Swedish climate activist Greta Thunberg has been invited by CNN to be an "expert panelist" on a Thursday night event about the COVID-19 pandemic.
If you are a bit confused by this choice, that's fair. Thunberg is not really an expert in the field for which she is most well known, and that field is not virology or epidemiology or economics. I don't mean that as a slight against her angry performance at the United Nations last year. Honestly, more teenagers should snarl derisively at the elected and appointed leaders ruining the world.
Still, it was a performance and she is a performer, not an expert in pandemics or economics. Her inclusion on a panel that CNN is promoting as "Coronavirus: Facts and Fears" seems like a poor use of airtime. Sweden has taken a unique and interesting approach to COVID-19 that may prove useful for informing American policy. If the network wanted to share that experience with American news consumers in a way that could inform them, it might've been better to book a Swedish epidemiologist rather than a Swedish 17-year-old the internet loves to fight over.
Is this more evidence for the so-called "death of expertise"? That idea, most memorably expressed in a book of the same name by anti-Trump conservative Tom Nichols, says that Americans have rejected expertise in policymaking (and other fields) in favor of misinformed hucksterism and conspiracy theorizing. The best piece of evidence for this trend is the election of President Donald Trump. Yet if public polling is to be believed, Americans trust the experts more than they trust Trump on the coronavirus.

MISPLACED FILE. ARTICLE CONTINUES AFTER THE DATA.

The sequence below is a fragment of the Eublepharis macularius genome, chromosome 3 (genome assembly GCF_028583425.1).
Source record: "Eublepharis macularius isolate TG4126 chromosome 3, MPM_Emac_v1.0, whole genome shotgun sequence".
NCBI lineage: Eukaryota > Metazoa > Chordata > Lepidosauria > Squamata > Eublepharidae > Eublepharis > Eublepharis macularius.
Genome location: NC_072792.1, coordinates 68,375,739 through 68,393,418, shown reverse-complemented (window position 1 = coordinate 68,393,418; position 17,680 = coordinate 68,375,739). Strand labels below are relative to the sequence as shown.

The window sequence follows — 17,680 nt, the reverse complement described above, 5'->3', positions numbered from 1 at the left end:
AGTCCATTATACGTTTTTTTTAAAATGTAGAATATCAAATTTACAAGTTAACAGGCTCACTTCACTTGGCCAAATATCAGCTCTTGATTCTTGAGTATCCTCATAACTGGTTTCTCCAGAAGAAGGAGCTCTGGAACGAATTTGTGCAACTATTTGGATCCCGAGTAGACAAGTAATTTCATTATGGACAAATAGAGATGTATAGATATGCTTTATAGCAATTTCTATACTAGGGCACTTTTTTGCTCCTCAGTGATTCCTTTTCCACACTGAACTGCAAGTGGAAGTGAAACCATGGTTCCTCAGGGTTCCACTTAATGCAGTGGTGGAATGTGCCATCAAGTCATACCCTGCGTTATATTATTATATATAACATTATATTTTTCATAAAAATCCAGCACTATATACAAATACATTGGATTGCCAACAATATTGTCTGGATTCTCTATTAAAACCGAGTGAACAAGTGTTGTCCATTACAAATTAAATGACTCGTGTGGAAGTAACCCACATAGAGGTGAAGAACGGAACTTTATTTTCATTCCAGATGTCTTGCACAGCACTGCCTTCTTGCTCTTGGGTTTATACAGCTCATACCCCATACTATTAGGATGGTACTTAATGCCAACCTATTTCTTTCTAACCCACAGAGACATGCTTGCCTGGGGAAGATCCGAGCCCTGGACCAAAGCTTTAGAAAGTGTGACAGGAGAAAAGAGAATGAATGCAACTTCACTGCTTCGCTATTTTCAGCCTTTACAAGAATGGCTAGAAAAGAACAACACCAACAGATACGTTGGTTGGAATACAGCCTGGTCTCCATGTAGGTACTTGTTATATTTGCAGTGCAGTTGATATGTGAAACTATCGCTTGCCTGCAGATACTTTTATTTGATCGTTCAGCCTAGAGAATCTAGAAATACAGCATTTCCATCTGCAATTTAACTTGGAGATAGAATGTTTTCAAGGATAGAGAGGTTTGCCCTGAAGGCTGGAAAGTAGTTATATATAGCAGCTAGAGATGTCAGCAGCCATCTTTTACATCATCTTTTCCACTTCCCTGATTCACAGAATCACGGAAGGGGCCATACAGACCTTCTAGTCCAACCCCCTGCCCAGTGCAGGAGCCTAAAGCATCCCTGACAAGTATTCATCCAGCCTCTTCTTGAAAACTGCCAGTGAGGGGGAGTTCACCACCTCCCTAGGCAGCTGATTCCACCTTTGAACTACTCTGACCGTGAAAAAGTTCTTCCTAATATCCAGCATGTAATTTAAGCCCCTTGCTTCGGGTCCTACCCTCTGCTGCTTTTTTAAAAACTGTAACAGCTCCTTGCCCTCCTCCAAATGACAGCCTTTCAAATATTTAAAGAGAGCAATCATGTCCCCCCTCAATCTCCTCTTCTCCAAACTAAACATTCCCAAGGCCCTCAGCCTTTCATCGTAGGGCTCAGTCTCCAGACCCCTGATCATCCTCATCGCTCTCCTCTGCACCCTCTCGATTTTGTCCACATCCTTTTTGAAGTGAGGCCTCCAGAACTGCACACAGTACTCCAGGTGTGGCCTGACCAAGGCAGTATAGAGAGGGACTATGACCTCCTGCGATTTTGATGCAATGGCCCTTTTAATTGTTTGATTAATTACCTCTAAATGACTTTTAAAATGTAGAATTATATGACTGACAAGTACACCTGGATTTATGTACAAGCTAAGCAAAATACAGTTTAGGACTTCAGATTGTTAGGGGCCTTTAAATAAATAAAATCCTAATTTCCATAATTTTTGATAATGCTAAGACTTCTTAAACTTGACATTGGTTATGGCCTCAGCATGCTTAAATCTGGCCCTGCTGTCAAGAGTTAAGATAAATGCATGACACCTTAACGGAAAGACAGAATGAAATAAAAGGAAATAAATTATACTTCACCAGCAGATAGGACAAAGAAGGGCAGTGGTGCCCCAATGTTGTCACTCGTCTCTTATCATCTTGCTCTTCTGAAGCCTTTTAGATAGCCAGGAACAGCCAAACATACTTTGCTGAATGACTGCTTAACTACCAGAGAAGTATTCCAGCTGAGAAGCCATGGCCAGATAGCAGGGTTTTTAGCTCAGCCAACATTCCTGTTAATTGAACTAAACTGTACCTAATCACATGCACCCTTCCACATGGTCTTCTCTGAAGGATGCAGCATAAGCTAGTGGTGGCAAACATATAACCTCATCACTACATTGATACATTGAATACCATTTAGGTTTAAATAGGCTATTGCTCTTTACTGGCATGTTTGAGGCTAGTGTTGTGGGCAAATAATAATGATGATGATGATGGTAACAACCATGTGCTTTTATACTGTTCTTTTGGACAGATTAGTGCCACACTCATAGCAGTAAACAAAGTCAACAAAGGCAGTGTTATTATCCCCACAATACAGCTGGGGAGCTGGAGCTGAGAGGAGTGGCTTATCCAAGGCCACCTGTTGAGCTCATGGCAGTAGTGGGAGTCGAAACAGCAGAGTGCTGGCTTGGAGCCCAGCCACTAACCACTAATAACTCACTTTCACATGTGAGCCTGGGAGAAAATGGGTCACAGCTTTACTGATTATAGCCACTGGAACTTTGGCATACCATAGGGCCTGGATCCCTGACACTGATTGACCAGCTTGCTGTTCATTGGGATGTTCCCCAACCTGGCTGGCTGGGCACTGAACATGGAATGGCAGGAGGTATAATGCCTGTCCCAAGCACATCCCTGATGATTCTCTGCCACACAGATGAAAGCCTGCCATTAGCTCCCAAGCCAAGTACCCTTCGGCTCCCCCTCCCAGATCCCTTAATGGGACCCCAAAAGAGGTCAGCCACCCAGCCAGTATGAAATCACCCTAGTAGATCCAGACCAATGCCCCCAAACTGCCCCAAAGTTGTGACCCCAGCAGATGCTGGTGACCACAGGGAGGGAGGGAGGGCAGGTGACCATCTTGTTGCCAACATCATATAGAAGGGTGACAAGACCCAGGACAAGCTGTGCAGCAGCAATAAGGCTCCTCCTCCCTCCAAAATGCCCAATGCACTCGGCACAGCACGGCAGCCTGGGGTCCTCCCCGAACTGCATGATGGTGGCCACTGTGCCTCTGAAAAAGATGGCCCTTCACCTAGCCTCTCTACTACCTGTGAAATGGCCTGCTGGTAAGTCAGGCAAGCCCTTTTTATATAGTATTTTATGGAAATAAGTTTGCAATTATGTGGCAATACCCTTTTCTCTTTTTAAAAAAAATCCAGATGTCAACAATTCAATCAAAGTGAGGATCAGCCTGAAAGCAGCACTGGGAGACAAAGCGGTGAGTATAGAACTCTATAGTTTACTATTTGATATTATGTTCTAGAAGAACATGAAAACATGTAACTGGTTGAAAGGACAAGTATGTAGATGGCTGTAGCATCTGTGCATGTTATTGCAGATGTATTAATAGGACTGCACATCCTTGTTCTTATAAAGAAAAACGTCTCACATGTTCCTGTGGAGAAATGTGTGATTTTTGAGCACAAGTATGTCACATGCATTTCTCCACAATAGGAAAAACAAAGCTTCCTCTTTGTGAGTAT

Thunberg's inclusion does say something pretty dreadful, however, about institutional media. People who talk about a decline in institutions usually mean public entities like the Justice Department or the presidency, or civic organizations like the Lion's Club. But the media is an institution too, and it has been weakened not by the death of expertise (we have plenty of experts!) but by the cancer of cynicism.
Trump embodies that cynicism and so does media coverage of his behavior. His campaign rallies feature racist attacks on immigrants, but look at how many people showed up! His coronavirus press briefings are a word salad of half-truths and random speculation, but look at the ratings!
Inviting Thunberg to this panel was a deeply cynical decision by CNN. They knew it would be a big deal on Twitter, that it would raise the profile of the event even as it caused people who weren't going to tune in anyway to get Mad Online. CNN knew they could get publications like Reason to write articles like this one providing free publicity beforehand, and that many publications—CNN.com included—will write recaps afterward, likely with a CNN video embedded. People who would not otherwise watch the panel if it included exclusively public health experts and economists will watch it because Thunberg is on it.
Electing celebrities won't fix what's wrong with American politics, and encouraging their performative antics won't either.
CNN's producers can, of course, invite whomever they want to their events. But when a news network makes a choice like this one—to provide a global platform on an issue of global importance to a teenager with no expertise—those of us who find that decision disconcerting should demand better. Media institutions like CNN are not victims of celebrity pseudo-expertise, they are the driving force behind it.